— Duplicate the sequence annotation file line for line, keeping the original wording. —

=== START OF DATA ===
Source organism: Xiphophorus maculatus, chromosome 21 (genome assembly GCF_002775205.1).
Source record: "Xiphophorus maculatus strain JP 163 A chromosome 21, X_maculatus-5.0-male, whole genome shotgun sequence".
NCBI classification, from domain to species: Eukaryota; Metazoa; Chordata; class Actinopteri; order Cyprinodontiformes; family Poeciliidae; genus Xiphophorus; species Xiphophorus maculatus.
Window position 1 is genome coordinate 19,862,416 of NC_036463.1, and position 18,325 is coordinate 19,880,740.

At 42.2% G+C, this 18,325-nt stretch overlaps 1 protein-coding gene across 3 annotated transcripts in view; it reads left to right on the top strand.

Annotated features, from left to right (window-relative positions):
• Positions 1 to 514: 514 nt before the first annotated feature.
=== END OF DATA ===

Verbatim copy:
Source organism: Xiphophorus maculatus, chromosome 21 (genome assembly GCF_002775205.1).
Source record: "Xiphophorus maculatus strain JP 163 A chromosome 21, X_maculatus-5.0-male, whole genome shotgun sequence".
NCBI classification, from domain to species: Eukaryota; Metazoa; Chordata; class Actinopteri; order Cyprinodontiformes; family Poeciliidae; genus Xiphophorus; species Xiphophorus maculatus.
Window position 1 is genome coordinate 19,862,416 of NC_036463.1, and position 18,325 is coordinate 19,880,740.

At 42.2% G+C, this 18,325-nt stretch overlaps 1 protein-coding gene across 3 annotated transcripts in view; it reads left to right on the top strand.

Annotated features, from left to right (window-relative positions):
• Positions 1 to 514: 514 nt before the first annotated feature.